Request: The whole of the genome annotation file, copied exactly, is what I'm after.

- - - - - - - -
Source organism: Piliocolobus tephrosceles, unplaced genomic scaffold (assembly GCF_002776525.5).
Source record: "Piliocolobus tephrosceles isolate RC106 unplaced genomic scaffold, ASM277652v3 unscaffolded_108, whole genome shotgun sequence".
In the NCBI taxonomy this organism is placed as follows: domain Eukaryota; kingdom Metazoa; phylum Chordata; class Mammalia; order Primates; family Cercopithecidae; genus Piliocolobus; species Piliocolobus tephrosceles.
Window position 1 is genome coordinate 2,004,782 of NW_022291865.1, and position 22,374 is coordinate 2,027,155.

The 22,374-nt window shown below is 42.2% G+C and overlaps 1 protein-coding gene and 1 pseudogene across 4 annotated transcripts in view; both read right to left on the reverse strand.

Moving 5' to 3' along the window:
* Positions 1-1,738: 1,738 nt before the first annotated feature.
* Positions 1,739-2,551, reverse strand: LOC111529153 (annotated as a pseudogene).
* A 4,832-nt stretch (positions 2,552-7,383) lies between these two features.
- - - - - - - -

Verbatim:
Source organism: Piliocolobus tephrosceles, unplaced genomic scaffold (assembly GCF_002776525.5).
Source record: "Piliocolobus tephrosceles isolate RC106 unplaced genomic scaffold, ASM277652v3 unscaffolded_108, whole genome shotgun sequence".
In the NCBI taxonomy this organism is placed as follows: domain Eukaryota; kingdom Metazoa; phylum Chordata; class Mammalia; order Primates; family Cercopithecidae; genus Piliocolobus; species Piliocolobus tephrosceles.
Window position 1 is genome coordinate 2,004,782 of NW_022291865.1, and position 22,374 is coordinate 2,027,155.

The 22,374-nt window shown below is 42.2% G+C and overlaps 1 protein-coding gene and 1 pseudogene across 4 annotated transcripts in view; both read right to left on the reverse strand.

Moving 5' to 3' along the window:
* Positions 1-1,738: 1,738 nt before the first annotated feature.
* Positions 1,739-2,551, reverse strand: LOC111529153 (annotated as a pseudogene).
* A 4,832-nt stretch (positions 2,552-7,383) lies between these two features.